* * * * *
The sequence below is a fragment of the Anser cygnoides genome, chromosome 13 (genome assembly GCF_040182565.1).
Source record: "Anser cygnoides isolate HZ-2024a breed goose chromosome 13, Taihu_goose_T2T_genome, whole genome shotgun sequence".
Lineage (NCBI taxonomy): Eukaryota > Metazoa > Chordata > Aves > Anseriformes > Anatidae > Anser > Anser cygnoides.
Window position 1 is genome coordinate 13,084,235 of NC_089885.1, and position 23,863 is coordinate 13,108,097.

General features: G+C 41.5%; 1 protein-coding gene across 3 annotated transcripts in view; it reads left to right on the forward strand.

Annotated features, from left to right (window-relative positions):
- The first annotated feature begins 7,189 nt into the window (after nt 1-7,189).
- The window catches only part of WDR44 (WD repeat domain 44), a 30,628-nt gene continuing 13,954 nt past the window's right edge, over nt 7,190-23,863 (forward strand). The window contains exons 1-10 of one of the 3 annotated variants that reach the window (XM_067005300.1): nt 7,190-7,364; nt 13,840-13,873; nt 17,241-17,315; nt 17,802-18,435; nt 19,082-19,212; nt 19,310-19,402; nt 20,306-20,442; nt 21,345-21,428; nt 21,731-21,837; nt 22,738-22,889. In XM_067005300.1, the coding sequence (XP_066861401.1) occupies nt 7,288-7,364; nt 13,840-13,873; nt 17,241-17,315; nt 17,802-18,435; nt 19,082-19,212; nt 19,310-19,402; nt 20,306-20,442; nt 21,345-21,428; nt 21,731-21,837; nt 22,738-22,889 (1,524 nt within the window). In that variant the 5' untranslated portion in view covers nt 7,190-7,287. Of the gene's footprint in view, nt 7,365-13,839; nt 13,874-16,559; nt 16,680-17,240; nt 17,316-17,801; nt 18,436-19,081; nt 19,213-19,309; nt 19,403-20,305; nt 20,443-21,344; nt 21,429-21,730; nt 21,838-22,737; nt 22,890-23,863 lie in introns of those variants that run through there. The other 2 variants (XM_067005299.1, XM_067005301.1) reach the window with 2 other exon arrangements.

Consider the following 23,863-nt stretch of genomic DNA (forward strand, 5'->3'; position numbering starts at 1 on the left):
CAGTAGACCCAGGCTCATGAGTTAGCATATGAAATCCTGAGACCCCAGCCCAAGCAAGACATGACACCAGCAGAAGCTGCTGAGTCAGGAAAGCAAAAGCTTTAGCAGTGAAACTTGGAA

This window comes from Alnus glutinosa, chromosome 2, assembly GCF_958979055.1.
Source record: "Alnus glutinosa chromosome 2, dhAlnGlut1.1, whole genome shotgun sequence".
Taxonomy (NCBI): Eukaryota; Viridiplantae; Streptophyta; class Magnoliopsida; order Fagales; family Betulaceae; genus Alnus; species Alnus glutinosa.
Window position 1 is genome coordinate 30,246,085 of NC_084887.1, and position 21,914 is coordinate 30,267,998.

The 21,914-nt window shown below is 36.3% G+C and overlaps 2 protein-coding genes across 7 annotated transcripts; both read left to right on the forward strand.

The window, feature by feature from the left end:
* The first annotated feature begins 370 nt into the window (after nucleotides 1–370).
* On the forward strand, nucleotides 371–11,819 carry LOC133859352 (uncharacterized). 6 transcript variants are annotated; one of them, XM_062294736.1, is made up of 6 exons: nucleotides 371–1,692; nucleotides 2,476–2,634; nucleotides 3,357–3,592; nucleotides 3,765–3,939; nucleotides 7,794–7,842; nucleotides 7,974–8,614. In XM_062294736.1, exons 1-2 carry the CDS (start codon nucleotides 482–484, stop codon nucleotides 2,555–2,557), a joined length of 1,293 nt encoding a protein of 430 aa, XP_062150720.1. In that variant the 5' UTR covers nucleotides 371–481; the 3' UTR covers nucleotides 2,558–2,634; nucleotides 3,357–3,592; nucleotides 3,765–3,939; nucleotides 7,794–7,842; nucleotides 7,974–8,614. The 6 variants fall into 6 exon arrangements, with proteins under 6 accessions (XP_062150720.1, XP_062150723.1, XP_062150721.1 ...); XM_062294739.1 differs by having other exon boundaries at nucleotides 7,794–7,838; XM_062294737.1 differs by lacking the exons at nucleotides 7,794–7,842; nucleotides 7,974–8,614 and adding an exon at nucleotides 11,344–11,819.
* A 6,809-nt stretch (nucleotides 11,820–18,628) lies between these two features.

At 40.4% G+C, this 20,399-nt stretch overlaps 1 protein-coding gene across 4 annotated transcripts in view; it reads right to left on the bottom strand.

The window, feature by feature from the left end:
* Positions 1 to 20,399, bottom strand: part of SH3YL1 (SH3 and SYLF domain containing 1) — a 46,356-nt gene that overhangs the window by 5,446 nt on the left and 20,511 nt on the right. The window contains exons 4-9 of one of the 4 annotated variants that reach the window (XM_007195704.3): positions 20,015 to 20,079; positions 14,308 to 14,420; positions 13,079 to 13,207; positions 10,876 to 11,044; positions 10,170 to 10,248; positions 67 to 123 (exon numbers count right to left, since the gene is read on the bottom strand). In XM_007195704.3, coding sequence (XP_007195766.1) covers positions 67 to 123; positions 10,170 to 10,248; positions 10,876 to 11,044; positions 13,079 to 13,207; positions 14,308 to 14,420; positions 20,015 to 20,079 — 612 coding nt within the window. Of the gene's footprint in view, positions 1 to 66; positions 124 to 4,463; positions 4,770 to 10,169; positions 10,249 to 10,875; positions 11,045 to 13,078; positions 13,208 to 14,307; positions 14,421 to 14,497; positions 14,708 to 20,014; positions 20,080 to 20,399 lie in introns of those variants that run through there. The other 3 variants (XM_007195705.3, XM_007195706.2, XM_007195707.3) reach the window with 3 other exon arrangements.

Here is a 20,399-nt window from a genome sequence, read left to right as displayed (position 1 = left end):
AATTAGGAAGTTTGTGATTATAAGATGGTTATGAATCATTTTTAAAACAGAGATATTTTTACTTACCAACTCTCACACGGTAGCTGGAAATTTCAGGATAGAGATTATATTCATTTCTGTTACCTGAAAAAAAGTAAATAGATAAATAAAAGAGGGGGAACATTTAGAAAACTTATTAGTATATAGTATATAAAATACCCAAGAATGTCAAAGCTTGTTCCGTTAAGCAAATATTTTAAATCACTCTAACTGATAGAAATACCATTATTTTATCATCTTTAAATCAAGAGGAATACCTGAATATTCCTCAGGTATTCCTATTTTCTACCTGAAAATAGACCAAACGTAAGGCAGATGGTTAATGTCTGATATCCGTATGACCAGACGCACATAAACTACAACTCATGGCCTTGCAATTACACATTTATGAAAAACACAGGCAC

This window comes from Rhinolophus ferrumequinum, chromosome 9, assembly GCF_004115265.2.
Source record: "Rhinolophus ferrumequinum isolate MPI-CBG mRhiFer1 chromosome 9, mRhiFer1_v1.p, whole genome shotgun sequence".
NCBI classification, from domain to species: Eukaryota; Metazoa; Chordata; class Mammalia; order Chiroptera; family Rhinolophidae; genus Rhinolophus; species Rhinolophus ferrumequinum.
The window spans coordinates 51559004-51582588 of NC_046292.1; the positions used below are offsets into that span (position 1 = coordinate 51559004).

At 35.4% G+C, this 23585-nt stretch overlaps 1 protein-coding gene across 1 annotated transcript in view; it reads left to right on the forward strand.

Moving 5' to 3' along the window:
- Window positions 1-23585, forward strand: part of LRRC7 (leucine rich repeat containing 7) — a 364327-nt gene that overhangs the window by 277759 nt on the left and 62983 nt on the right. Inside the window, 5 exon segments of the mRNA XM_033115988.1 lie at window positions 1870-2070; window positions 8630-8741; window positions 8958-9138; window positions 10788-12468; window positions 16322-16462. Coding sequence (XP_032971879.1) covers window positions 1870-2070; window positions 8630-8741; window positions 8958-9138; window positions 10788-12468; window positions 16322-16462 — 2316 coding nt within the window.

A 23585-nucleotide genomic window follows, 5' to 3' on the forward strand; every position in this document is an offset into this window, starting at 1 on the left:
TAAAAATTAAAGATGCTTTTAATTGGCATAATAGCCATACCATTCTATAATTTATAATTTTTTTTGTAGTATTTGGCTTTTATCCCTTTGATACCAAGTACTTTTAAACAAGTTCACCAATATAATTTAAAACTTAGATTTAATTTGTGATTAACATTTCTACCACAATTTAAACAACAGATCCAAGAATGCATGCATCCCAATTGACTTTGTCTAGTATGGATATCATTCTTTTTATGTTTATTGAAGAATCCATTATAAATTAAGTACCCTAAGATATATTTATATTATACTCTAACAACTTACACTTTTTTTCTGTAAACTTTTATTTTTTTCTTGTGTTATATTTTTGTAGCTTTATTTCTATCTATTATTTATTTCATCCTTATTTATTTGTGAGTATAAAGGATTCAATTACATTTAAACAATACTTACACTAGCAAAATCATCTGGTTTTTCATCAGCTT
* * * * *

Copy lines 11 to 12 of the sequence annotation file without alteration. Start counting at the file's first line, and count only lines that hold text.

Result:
This window comes from Alnus glutinosa, chromosome 2, assembly GCF_958979055.1.
Source record: "Alnus glutinosa chromosome 2, dhAlnGlut1.1, whole genome shotgun sequence".